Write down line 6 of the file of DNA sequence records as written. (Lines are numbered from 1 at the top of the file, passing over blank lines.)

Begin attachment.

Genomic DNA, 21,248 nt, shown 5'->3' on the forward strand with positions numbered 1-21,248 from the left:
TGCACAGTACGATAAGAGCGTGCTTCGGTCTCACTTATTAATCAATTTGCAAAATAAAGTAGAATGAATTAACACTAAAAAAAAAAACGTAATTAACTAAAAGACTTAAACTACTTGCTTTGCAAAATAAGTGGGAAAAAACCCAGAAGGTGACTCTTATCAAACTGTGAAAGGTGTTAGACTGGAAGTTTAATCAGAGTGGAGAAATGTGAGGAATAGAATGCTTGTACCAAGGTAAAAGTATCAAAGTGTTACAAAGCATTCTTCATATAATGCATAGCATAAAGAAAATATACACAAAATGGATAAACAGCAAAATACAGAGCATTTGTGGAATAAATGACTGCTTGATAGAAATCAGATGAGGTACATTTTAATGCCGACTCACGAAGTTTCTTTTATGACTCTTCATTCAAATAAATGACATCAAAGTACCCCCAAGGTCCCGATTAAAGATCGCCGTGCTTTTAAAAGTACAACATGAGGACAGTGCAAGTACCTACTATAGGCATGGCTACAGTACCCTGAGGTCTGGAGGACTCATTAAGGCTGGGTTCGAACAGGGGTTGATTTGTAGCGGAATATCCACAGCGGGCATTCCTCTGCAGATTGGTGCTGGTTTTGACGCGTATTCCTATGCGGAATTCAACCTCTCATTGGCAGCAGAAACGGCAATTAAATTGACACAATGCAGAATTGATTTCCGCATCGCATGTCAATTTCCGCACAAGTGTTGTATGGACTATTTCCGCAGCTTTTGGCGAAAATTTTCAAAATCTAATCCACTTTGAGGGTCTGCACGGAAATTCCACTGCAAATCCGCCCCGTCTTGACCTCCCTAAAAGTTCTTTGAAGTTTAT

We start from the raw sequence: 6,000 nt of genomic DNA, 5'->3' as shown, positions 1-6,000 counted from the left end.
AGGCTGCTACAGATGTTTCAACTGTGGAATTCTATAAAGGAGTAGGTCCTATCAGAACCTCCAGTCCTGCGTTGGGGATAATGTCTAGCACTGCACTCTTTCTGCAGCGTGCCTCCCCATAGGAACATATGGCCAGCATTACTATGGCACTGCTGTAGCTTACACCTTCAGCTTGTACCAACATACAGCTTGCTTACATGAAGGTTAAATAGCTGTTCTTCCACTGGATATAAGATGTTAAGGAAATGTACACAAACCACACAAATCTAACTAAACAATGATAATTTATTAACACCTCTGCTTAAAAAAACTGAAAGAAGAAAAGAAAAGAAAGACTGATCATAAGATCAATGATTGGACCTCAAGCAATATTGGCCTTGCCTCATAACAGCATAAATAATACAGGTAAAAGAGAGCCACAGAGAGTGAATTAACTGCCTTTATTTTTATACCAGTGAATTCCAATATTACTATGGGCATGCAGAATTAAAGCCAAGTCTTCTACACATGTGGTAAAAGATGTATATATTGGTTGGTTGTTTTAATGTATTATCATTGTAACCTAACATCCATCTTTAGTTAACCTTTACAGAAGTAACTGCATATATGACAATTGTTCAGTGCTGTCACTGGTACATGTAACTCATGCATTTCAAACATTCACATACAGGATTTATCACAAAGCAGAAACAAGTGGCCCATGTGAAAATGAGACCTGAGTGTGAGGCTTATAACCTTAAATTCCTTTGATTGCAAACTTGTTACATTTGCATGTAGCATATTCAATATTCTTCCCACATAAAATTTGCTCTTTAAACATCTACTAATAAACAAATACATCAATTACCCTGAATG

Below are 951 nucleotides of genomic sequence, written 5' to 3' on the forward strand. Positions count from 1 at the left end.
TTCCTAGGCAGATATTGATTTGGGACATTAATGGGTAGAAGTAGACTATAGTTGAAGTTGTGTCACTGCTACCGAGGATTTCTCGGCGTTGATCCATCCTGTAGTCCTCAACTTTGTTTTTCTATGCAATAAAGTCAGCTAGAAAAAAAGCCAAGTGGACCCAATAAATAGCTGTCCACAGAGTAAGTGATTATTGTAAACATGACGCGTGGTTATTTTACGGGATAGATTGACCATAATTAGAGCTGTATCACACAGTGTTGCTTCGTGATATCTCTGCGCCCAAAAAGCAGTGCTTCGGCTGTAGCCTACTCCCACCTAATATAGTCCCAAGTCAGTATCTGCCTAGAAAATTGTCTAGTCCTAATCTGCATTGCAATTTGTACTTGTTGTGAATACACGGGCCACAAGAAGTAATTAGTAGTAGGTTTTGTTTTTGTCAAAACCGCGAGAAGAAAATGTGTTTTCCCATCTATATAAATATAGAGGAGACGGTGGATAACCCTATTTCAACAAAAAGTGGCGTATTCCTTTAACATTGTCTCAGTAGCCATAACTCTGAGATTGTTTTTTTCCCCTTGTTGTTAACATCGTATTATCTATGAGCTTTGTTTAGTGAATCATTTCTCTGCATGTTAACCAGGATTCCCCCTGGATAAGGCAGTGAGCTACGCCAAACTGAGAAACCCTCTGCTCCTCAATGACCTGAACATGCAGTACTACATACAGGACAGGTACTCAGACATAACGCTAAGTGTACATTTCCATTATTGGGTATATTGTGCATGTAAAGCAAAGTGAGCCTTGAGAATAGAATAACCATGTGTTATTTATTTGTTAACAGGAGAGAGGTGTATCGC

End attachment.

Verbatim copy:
TTCCTAGGCAGATATTGATTTGGGACATTAATGGGTAGAAGTAGACTATAGTTGAAGTTGTGTCACTGCTACCGAGGATTTCTCGGCGTTGATCCATCCTGTAGTCCTCAACTTTGTTTTTCTATGCAATAAAGTCAGCTAGAAAAAAAGCCAAGTGGACCCAATAAATAGCTGTCCACAGAGTAAGTGATTATTGTAAACATGACGCGTGGTTATTTTACGGGATAGATTGACCATAATTAGAGCTGTATCACACAGTGTTGCTTCGTGATATCTCTGCGCCCAAAAAGCAGTGCTTCGGCTGTAGCCTACTCCCACCTAATATAGTCCCAAGTCAGTATCTGCCTAGAAAATTGTCTAGTCCTAATCTGCATTGCAATTTGTACTTGTTGTGAATACACGGGCCACAAGAAGTAATTAGTAGTAGGTTTTGTTTTTGTCAAAACCGCGAGAAGAAAATGTGTTTTCCCATCTATATAAATATAGAGGAGACGGTGGATAACCCTATTTCAACAAAAAGTGGCGTATTCCTTTAACATTGTCTCAGTAGCCATAACTCTGAGATTGTTTTTTTCCCCTTGTTGTTAACATCGTATTATCTATGAGCTTTGTTTAGTGAATCATTTCTCTGCATGTTAACCAGGATTCCCCCTGGATAAGGCAGTGAGCTACGCCAAACTGAGAAACCCTCTGCTCCTCAATGACCTGAACATGCAGTACTACATACAGGACAGGTACTCAGACATAACGCTAAGTGTACATTTCCATTATTGGGTATATTGTGCATGTAAAGCAAAGTGAGCCTTGAGAATAGAATAACCATGTGTTATTTATTTGTTAACAGGAGAGAGGTGTATCGC